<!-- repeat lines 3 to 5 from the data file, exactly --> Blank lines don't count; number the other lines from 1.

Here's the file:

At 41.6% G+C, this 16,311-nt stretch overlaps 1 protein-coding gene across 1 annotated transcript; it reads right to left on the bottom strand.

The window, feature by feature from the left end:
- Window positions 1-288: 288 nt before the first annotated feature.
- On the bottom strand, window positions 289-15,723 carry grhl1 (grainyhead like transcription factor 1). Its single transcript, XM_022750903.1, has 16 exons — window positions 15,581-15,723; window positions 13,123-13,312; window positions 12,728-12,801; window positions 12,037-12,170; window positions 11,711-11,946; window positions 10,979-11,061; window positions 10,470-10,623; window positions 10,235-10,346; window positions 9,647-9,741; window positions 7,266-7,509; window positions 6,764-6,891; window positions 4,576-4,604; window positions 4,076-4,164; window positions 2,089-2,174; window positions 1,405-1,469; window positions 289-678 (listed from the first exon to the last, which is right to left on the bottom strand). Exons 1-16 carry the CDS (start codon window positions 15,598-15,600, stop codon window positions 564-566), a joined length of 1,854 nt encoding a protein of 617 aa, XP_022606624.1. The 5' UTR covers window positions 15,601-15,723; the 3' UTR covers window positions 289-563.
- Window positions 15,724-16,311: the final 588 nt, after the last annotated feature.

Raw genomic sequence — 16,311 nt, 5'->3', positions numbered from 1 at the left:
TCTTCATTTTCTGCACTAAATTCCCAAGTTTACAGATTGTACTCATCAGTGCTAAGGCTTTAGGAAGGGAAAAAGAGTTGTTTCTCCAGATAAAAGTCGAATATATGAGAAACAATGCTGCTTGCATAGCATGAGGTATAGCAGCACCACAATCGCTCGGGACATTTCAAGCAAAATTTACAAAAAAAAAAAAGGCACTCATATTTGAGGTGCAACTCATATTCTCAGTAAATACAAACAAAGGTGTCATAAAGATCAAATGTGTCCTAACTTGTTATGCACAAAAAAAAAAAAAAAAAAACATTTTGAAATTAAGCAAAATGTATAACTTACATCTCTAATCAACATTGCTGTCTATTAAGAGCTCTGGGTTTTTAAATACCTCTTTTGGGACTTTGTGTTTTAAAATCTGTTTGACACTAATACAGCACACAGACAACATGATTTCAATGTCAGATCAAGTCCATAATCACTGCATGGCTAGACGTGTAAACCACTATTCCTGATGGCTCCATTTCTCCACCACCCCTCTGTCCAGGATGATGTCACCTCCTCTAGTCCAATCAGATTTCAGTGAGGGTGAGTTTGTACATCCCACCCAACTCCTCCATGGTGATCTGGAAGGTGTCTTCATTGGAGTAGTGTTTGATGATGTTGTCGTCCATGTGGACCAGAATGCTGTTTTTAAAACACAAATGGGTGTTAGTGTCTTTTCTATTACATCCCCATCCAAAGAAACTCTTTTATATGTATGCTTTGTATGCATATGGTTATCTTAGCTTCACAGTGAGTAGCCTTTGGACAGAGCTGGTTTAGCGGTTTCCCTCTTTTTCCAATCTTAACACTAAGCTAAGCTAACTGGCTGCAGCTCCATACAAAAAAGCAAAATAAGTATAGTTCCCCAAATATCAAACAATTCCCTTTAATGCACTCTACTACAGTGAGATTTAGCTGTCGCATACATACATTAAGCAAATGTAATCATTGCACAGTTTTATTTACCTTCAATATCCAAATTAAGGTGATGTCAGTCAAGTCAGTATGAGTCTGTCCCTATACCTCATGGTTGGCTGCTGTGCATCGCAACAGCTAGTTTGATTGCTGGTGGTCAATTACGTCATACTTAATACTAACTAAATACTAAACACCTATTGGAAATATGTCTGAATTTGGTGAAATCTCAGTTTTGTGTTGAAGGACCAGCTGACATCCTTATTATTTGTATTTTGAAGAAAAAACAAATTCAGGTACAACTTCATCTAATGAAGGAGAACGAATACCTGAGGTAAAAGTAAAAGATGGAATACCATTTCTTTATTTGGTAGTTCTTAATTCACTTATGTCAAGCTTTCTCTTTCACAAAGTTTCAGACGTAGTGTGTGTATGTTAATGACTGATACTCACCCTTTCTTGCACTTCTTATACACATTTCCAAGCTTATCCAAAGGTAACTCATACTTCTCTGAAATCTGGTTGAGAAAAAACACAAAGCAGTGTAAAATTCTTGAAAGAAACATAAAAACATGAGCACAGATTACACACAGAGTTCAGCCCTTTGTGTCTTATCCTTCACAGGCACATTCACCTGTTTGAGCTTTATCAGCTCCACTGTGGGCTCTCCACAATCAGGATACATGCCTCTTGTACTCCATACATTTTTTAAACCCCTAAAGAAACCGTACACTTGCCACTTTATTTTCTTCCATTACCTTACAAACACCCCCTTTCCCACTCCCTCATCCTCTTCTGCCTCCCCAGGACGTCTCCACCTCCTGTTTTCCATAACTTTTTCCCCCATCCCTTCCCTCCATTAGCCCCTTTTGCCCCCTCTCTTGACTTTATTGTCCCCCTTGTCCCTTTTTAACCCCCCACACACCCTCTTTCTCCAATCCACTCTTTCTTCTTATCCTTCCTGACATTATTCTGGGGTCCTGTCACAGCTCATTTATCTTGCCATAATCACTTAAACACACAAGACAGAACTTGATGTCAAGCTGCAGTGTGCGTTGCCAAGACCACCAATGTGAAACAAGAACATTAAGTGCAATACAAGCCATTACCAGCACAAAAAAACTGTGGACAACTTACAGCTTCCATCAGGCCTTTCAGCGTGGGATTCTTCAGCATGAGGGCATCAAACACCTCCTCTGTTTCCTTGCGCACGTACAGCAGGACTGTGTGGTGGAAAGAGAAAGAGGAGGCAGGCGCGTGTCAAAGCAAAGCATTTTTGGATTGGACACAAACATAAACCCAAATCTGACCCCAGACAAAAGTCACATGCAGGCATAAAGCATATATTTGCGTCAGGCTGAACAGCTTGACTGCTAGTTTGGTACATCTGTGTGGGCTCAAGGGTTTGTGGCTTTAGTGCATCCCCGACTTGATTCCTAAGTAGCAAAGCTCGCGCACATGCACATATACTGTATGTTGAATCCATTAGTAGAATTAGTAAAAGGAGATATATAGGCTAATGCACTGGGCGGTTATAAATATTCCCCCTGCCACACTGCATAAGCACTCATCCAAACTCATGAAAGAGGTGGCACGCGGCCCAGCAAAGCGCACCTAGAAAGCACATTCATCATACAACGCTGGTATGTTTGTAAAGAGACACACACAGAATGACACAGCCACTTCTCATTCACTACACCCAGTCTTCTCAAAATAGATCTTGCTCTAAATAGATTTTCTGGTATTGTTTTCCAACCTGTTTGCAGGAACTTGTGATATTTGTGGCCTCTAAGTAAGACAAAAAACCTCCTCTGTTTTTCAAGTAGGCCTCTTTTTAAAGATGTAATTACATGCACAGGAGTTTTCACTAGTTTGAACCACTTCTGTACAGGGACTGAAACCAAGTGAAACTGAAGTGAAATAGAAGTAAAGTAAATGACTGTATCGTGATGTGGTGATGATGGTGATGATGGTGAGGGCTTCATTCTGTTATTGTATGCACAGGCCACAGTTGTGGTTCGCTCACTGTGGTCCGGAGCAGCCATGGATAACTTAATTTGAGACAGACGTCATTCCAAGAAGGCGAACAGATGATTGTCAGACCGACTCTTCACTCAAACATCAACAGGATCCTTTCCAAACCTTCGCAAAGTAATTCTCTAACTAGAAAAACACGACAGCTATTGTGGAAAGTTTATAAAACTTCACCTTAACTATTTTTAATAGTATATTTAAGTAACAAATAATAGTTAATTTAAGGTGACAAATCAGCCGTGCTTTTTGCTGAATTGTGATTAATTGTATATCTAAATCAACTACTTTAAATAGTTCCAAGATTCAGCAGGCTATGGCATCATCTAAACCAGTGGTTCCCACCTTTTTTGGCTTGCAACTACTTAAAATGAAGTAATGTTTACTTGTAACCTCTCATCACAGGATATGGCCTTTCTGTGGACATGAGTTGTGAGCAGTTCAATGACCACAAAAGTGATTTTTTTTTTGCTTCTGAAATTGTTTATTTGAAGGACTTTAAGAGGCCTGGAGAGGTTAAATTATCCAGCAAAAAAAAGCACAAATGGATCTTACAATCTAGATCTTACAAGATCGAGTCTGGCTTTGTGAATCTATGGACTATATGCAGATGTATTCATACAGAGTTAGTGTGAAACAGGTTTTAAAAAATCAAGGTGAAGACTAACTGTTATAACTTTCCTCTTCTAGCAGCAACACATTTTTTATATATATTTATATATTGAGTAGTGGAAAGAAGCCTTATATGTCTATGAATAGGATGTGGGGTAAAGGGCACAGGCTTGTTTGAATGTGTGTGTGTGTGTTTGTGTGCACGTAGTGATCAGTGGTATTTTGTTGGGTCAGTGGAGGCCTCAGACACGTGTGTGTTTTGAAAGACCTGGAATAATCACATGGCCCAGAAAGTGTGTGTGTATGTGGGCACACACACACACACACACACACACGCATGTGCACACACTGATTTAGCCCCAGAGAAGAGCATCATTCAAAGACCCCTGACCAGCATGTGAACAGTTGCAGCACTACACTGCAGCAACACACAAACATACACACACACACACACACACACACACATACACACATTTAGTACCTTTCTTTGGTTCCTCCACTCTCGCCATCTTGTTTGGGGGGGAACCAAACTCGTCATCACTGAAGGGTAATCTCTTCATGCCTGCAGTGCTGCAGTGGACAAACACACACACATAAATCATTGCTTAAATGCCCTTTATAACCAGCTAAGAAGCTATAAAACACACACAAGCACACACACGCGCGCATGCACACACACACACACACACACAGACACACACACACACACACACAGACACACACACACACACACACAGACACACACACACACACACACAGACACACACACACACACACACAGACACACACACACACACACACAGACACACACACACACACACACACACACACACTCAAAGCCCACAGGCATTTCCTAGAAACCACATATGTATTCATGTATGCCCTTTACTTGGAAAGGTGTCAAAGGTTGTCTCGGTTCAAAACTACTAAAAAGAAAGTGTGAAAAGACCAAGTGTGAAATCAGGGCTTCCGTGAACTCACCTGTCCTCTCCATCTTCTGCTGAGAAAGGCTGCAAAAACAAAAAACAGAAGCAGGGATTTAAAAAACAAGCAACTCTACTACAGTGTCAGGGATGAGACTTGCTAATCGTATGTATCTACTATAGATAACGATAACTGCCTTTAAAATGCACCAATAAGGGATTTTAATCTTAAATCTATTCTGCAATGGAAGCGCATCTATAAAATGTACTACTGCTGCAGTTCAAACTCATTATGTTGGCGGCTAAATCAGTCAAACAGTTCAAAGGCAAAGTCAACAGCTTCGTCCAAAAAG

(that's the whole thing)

- Window positions 1-288: 288 nt before the first annotated feature.
- On the bottom strand, window positions 289-15,723 carry grhl1 (grainyhead like transcription factor 1). Its single transcript, XM_022750903.1, has 16 exons — window positions 15,581-15,723; window positions 13,123-13,312; window positions 12,728-12,801; window positions 12,037-12,170; window positions 11,711-11,946; window positions 10,979-11,061; window positions 10,470-10,623; window positions 10,235-10,346; window positions 9,647-9,741; window positions 7,266-7,509; window positions 6,764-6,891; window positions 4,576-4,604; window positions 4,076-4,164; window positions 2,089-2,174; window positions 1,405-1,469; window positions 289-678 (listed from the first exon to the last, which is right to left on the bottom strand). Exons 1-16 carry the CDS (start codon window positions 15,598-15,600, stop codon window positions 564-566), a joined length of 1,854 nt encoding a protein of 617 aa, XP_022606624.1. The 5' UTR covers window positions 15,601-15,723; the 3' UTR covers window positions 289-563.
- Window positions 15,724-16,311: the final 588 nt, after the last annotated feature.